Jonathan Zimmerman: Culture wars ... Beware of presuming sameness





[Jonathan Zimmerman teaches history and education at New York University. He recently completed a history of American teachers in the Third World, to be published this fall.]

I don't remember her name. But I can still picture my sixth grade student's frightened expression, when I asked her to give the first classroom presentation that morning.

"Where I come from," she said, in a quivering voice, "girls don't go first."

She was an immigrant from a Muslim country in the Middle East whose family had moved to Baltimore a few years earlier. I was a young social studies teacher at her middle school, fired with passion and idealism. I believed in my heart that schools should respect national differences. But I also believed that we should treat boys and girls in an equal fashion.

So how should I have responded? For years, I've put this question to my graduate students. Most side with the girl, citing her distinct cultural background. By forcing the girl to go first, my students tell me, I would be telling her, and the class, that there's something inferior about her culture. And that's not a message our public schools should transmit.

A vocal minority of students bridles at this approach. Some invoke a brand of liberal universalism: Girls and boys are endowed with equal rights, no matter what different cultures might say about it. Others emphasize America's own national rights and imperatives.

American values

Although other cultures do not award equal respect to girls, this argument says, America does; the Middle Eastern girl came to America, so America has both the duty and the responsibility to convert her to its ways.

I'm always a bit bemused by this debate, which masks a basic consensus about culture itself. Both sides assume that culture exists outside of history; that each person has one culture, and only one; and that we know what it is.

We don't.

In my young student's country of origin, most people probably believed that "girls don't go first." But many thought otherwise. Mideast societies contain a huge variety of attitudes about gender and everything else. Culture collapses these distinctions, tricking us into thinking that all in the Middle East think the same. You know, those Middle Easterners. Always oppressing women; it's in their culture.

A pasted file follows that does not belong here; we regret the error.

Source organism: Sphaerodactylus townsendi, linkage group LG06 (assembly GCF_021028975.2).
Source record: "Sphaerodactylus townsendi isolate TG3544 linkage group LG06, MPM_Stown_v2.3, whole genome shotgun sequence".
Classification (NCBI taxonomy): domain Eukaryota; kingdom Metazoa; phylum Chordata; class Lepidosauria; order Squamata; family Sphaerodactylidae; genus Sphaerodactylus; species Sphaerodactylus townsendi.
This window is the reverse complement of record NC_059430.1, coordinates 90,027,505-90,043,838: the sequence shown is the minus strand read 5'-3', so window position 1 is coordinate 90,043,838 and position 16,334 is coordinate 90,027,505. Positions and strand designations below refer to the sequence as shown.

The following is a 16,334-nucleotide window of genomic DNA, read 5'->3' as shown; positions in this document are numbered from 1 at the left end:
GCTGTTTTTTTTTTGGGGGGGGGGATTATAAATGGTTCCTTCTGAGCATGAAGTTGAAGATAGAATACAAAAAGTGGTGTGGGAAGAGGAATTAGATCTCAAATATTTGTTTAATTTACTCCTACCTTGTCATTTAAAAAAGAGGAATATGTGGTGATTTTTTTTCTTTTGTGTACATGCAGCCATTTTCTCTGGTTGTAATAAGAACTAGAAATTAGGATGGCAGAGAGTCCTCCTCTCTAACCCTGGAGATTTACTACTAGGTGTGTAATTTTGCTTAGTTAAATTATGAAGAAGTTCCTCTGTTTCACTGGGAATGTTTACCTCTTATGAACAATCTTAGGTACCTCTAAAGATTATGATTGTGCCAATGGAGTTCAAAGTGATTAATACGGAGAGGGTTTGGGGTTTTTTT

A century ago, Americans and Europeans spoke knowingly about civilization rather than culture. Only whites possessed it. The culture concept arose to challenge this racial hierarchy, insisting that every people, including people of color, had a distinct set of values, beliefs and habits. And though you might not share these beliefs and habits, you were enjoined to respect them. They weren't necessarily worse, or better, than yours; they were, quite simply, different.

Stereotypical views

The culture concept revolutionized Western thought, forcing us to acknowledge the huge distortions that a ladder of civilization based on race had fostered. But culture imposed distortions of its own, starting with the dubious idea that everybody in a given culture, or race, thinks in the same way.

This fallacy is richly bipartisan, as we've seen during the recent debates over the war in Iraq. President Bush's newly emboldened GOP critics insist that the culture of Iraq is so different, so authoritarian, so intolerant, so divided, that democracy will never take root there.

We hear much the same thing from Democrats, with a slightly altered inflection: Because our own culture is so different from Iraqi culture, we have no business trying to impose ours on theirs.

They're both wrong. America's war in Iraq might well be misguided, for many good reasons. But culture is not one of them. By making blanket claims about Iraqi culture, the war's critics place 25 million people in the same conceptual straightjacket....
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